Harsh truths about people's lives are rarely easy to talk about, but these women need to be heard, their stories need to be out in the open for everyone to see. Twitter user Emrazz, aka the Feminist Next Door, sparked an important discussion online when she asked her followers to share how old they were when men started making them “feel uncomfortable or unsafe” in their own body.
What follows are some of the most honest and powerful responses you’re likely to see on social media in recent days. Twitter users opened up about how they were on the receiving end of harassment and improper behavior and it is shocking. What’s even worse is that some of the people who made these women feel unsafe were the people closest to them.
Twitter user Emrazz describes herself as ‘Putting hard things into 280 characters with moderate success.’ Her willingness to tackle harsh issues has also made her the target of criticism online, with some people calling her account to allegedly be “objectively the worst.”
However, Emrazz wears that as a badge of pride. She also jokes in her Twitter bio that she will “tweet for mini muffins.” Meanwhile, on her Instagram, she points out that she doesn’t hate men as some internet users might think. However, she can’t stand misogyny. “I don’t hate men but I do hate misogyny. Stop doing that.”
Previously, Bored Panda spoke to Emily May, the Co-Founder and Executive Director at ‘Hollaback!’, an organization that aims to put an end to harassment in all its forms. Emily explained that parents need to find some time to speak to their children about one of the most difficult topics of all—harassment.
“Most parents know they need to talk to their kids about puberty before it happens, but few take the time to talk to their kids about harassment, even though almost half will be harassed by older men by the time they turn 12,” she said.
“We need to equip young people with resources including: what harassment is, what it looks like, how prevalent it is, why it isn’t ok—and most importantly, that it’s never their fault,” Emily from ‘Hollaback!’ told Bored Panda.
According to her, most young women blame themselves after being victims of harassment. This results in them being more hesitant to talk with their parents and loved ones about what happened.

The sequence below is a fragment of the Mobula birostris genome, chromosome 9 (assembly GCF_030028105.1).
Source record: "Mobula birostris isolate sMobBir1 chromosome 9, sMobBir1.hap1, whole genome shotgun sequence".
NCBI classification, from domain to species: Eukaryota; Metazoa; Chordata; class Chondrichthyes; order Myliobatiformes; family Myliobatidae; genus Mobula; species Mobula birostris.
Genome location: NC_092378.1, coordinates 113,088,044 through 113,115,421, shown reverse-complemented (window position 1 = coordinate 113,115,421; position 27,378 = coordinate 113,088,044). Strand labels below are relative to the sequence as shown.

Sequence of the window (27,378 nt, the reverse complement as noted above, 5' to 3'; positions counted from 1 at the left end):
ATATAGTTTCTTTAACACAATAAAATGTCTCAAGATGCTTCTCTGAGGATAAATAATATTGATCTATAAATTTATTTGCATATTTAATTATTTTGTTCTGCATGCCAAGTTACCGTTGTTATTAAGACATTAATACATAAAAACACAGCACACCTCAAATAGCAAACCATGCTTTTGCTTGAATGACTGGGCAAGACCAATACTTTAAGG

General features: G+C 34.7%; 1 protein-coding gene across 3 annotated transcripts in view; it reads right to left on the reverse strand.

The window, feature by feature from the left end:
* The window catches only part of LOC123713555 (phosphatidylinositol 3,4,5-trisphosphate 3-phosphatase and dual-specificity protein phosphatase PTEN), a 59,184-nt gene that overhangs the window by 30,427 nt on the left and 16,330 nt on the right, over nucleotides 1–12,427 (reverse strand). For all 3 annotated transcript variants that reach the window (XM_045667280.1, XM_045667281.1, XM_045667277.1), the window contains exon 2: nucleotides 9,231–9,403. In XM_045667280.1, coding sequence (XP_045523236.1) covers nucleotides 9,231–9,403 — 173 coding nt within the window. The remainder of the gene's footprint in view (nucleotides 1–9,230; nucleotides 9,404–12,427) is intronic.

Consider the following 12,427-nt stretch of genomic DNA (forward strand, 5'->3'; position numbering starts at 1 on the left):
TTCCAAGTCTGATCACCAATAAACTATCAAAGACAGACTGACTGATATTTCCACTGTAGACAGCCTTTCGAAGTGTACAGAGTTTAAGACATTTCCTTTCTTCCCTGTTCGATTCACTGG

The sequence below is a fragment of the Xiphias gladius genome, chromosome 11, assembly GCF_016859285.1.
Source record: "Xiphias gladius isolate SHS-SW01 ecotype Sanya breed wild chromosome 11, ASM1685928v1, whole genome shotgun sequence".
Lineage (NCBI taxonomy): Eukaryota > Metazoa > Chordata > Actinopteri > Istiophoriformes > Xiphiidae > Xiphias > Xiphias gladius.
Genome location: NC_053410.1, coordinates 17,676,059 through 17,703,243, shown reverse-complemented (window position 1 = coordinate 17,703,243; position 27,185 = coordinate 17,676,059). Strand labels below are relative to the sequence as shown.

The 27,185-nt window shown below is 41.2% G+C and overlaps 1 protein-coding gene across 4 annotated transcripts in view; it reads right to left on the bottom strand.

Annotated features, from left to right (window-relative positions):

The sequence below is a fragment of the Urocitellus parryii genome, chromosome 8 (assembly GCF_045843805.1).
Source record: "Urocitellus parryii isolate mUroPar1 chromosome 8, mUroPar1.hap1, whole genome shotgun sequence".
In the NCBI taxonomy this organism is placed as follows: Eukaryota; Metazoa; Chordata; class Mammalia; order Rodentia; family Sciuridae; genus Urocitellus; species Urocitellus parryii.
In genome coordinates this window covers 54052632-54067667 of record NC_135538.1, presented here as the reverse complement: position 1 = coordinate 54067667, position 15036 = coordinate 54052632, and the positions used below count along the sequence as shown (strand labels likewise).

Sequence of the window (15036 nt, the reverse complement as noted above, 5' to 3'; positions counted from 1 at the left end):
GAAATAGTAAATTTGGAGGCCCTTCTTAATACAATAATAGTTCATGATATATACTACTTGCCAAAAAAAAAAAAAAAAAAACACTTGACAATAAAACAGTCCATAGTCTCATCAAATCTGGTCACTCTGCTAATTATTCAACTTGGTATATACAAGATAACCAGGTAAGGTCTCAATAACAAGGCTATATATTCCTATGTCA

Emily pointed out that victims of harassment are afraid that their family members will ask them questions like, “Why were you wearing that?” or, “Why did you take that route?”
“In the same way we tell our teenage kids that if they get drunk and don’t feel safe driving home we will pick them up from wherever they are, no questions asked—we also need to tell our kids that if someone harasses them we will never, ever blame them for it or punish them for it. This is important for creating a safe space so that they have a trusted adult they can process these experiences with,” Emily told Bored Panda.
According to Emily from ‘Hollaback!’, regaining the sense of security victims used to have in their local area is challenging but possible. Community plays a strong role in this.
“One thing that can help you build a sense of safety, however, is community. Take the time to get to know the good folks in your neighborhood and build positive relationships with not just your neighbors, but the people who deliver the mail, the trash folks, the guy that mows your neighbor’s lawn, etc.”
Getting to know the members of your community can help you feel more at ease. You also create potential allies who are likely to help you in case of an emergency. “The more people you know, the more people will have your back if something happens again. Knowing this can increase your sense of safety and belonging in your community.”
Earlier still, Emily from ‘Hollaback!’ told Bored Panda more about street harassment and who it can happen to. “Street harassment is sexual, gender-based, and bias-motivated harassment that takes place in public spaces like the street, the supermarket, and the social media we use every day. At its core is a power dynamic that constantly reminds historically subordinated groups of our vulnerability to assault in public spaces,” she said.
“Street harassment can happen to anyone, but disproportionately punishes women, girls, LGBTQ+ people, and other marginalized groups for being themselves in the world,” Emily said that certain groups of people are more vulnerable than others.
Emily explained that there is a whole spectrum of gender-based violence. On one side of the spectrum are stalking, following, and comments about one’s appearance while things like groping are on the other side.
“If street harassment were about getting dates, it would be what author Marty Langelan calls a ‘spectacularly unsuccessful strategy.’ Instead, street harassment is about ‘putting people in their place. Remember that it’s not your fault. And because it’s not your fault, it’s also not your responsibility to have the perfect response to street harassment. It’s their responsibility not to harass you.”
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